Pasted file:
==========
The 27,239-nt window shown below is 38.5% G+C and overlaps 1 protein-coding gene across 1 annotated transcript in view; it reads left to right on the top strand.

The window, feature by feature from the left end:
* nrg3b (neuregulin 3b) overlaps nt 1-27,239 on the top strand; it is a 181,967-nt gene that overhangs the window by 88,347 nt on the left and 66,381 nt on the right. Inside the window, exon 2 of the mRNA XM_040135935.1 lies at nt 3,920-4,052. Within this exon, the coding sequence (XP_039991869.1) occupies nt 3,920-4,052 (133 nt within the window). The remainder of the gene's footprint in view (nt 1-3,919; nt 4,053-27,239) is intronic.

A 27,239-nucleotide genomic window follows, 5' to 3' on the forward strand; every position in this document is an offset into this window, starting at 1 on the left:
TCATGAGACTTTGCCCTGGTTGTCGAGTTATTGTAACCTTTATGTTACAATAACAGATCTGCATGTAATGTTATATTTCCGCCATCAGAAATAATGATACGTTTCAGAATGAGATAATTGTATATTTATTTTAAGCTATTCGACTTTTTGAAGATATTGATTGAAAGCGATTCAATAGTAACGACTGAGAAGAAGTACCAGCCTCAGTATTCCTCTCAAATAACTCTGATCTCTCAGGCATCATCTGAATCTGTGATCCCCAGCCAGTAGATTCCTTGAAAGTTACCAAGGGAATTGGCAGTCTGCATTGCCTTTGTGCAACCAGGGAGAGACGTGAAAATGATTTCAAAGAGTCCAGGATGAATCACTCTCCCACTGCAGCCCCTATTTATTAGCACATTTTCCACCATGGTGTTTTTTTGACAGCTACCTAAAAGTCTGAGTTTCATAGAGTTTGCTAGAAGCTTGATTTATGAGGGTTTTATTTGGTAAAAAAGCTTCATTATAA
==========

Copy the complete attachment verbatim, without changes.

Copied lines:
The 27,239-nt window shown below is 38.5% G+C and overlaps 1 protein-coding gene across 1 annotated transcript in view; it reads left to right on the top strand.

The window, feature by feature from the left end:
* nrg3b (neuregulin 3b) overlaps nt 1-27,239 on the top strand; it is a 181,967-nt gene that overhangs the window by 88,347 nt on the left and 66,381 nt on the right. Inside the window, exon 2 of the mRNA XM_040135935.1 lies at nt 3,920-4,052. Within this exon, the coding sequence (XP_039991869.1) occupies nt 3,920-4,052 (133 nt within the window). The remainder of the gene's footprint in view (nt 1-3,919; nt 4,053-27,239) is intronic.

A 27,239-nucleotide genomic window follows, 5' to 3' on the forward strand; every position in this document is an offset into this window, starting at 1 on the left:
TCATGAGACTTTGCCCTGGTTGTCGAGTTATTGTAACCTTTATGTTACAATAACAGATCTGCATGTAATGTTATATTTCCGCCATCAGAAATAATGATACGTTTCAGAATGAGATAATTGTATATTTATTTTAAGCTATTCGACTTTTTGAAGATATTGATTGAAAGCGATTCAATAGTAACGACTGAGAAGAAGTACCAGCCTCAGTATTCCTCTCAAATAACTCTGATCTCTCAGGCATCATCTGAATCTGTGATCCCCAGCCAGTAGATTCCTTGAAAGTTACCAAGGGAATTGGCAGTCTGCATTGCCTTTGTGCAACCAGGGAGAGACGTGAAAATGATTTCAAAGAGTCCAGGATGAATCACTCTCCCACTGCAGCCCCTATTTATTAGCACATTTTCCACCATGGTGTTTTTTTGACAGCTACCTAAAAGTCTGAGTTTCATAGAGTTTGCTAGAAGCTTGATTTATGAGGGTTTTATTTGGTAAAAAAGCTTCATTATAA